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Title: Cross-boundary subsidy cascades from oil palm degrade distant tropical forests
Authors: Luskin, Matthew Scott
Brashares, Justin S.
Ickes, Kalan
Sun, I-Fang
Fletcher, Christine
Wright, S. Joseph
Potts, Matthew D.
Keywords: DRNTU::Science::Geology
Tropical Forests
Wild Boars
Issue Date: 2017
Source: Luskin, M. S., Brashares, J. S., Ickes, K., Sun, I.-F., Fletcher, C., Wright, S. J., & Potts, M. D. (2017). Cross-boundary subsidy cascades from oil palm degrade distant tropical forests. Nature Communications, 8(1), 2231-. doi:10.1038/s41467-017-01920-7
Series/Report no.: Nature Communications
Abstract: Native species that forage in farmland may increase their local abundances thereby affecting adjacent ecosystems within their landscape. We used two decades of ecological data from a protected primary rainforest in Malaysia to illutrate how subsidies from neighboring oil palm plantations triggered powerful secondary ‘cascading’ effects on natural habitats located >1.3 km away. We found (i) oil palm fruit drove 100-fold increases in crop-raiding native wild boar (Sus scrofa), (ii) wild boar used thousands of understory plants to construct birthing nests in the pristine forest interior, and (iii) nest building caused a 62% decline in forest tree sapling density over the 24-year study period. The long-term, landscape-scale indirect effects from agriculture suggest its full ecological footprint may be larger in extent than is currently recognized. Cross-boundary subsidy cascades may be widespread in both terrestrial and marine ecosystems and present significant conservation challenges.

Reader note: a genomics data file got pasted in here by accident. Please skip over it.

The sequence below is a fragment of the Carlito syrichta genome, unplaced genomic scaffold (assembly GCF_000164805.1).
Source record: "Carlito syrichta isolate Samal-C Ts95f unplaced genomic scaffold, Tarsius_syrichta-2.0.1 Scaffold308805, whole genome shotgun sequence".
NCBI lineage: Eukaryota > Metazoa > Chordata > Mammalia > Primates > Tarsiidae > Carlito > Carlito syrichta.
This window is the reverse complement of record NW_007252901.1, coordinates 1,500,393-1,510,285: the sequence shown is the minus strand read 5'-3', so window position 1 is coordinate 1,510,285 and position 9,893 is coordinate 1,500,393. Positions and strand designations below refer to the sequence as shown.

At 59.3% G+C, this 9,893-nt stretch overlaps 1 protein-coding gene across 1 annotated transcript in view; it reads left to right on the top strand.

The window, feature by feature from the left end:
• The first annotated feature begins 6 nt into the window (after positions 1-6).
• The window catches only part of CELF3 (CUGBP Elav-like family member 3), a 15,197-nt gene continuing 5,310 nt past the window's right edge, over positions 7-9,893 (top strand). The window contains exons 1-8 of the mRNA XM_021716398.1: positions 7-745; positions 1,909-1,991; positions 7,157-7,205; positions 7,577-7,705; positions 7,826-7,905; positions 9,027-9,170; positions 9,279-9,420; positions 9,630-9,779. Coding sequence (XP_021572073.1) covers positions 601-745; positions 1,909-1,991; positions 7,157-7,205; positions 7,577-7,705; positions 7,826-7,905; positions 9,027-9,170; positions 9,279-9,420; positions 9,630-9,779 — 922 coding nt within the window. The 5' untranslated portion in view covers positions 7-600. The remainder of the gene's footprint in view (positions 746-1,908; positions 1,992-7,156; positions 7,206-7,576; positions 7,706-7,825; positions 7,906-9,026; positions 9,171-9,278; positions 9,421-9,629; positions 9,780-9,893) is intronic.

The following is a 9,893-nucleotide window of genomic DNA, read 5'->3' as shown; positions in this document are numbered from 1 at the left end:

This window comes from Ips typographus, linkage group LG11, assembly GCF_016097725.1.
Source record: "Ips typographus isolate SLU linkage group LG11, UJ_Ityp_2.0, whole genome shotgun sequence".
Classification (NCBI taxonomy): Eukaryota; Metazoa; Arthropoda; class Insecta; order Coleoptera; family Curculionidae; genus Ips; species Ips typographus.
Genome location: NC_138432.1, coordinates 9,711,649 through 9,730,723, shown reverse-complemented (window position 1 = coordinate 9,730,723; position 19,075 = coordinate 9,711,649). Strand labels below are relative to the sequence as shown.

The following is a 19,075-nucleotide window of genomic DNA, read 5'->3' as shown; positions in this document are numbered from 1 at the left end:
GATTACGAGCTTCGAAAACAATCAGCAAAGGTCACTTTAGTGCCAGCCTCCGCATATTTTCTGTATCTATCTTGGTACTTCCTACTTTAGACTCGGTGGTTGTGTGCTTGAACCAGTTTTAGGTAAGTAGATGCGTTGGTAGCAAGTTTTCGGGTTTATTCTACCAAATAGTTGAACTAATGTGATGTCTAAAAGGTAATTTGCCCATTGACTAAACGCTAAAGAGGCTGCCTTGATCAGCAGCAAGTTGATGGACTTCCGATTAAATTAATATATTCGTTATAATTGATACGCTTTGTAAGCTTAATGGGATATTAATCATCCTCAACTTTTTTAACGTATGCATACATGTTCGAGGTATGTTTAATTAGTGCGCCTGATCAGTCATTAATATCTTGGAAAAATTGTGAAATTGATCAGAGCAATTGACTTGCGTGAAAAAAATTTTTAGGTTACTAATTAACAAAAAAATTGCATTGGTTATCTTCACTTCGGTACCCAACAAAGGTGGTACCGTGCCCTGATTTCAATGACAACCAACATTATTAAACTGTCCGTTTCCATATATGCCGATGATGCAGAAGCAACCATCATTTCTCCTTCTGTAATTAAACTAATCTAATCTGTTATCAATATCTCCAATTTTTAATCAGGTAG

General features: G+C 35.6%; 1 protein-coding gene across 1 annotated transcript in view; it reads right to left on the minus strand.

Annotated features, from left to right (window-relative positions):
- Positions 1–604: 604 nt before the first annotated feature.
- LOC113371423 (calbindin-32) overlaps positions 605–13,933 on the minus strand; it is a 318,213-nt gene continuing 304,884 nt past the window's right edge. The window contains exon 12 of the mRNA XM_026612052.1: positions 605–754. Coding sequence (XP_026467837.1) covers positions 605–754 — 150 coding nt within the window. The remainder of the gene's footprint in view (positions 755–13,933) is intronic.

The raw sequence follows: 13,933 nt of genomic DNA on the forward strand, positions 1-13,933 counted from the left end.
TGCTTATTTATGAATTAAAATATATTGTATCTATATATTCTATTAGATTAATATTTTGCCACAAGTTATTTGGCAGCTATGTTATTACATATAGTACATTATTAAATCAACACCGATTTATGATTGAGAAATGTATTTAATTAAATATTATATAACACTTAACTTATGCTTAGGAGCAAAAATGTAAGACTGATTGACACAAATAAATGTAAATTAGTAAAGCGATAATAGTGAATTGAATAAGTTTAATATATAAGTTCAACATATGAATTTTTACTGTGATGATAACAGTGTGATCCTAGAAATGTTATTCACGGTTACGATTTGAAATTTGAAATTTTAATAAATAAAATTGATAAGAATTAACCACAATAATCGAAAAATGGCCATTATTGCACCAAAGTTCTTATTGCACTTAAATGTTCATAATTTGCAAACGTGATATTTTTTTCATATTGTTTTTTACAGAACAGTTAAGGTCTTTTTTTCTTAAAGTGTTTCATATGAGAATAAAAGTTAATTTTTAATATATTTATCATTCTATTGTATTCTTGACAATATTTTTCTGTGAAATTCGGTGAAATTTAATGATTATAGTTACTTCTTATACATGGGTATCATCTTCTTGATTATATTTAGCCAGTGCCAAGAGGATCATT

DOI: 10.1038/s41467-017-01920-7
Schools: Asian School of the Environment 
Rights: © 2017 The Author(s). This article is licensed under a Creative Commons Attribution 4.0 International License, which permits use, sharing, adaptation, distribution and reproduction in any medium or format, as long as you give appropriate credit to the original author(s) and the source, provide a link to the Creative Commons license, and indicate if changes were made. The images or other third party material in this article are included in the article’s Creative Commons license, unless indicated otherwise in a credit line to the material. If material is not included in the article’s Creative Commons license and your intended use is not permitted by statutory regulation or exceeds the permitted use, you will need to obtain permission directly from the copyright holder. To view a copy of this license, visit
Fulltext Permission: open
Fulltext Availability: With Fulltext
Appears in Collections:ASE Journal Articles

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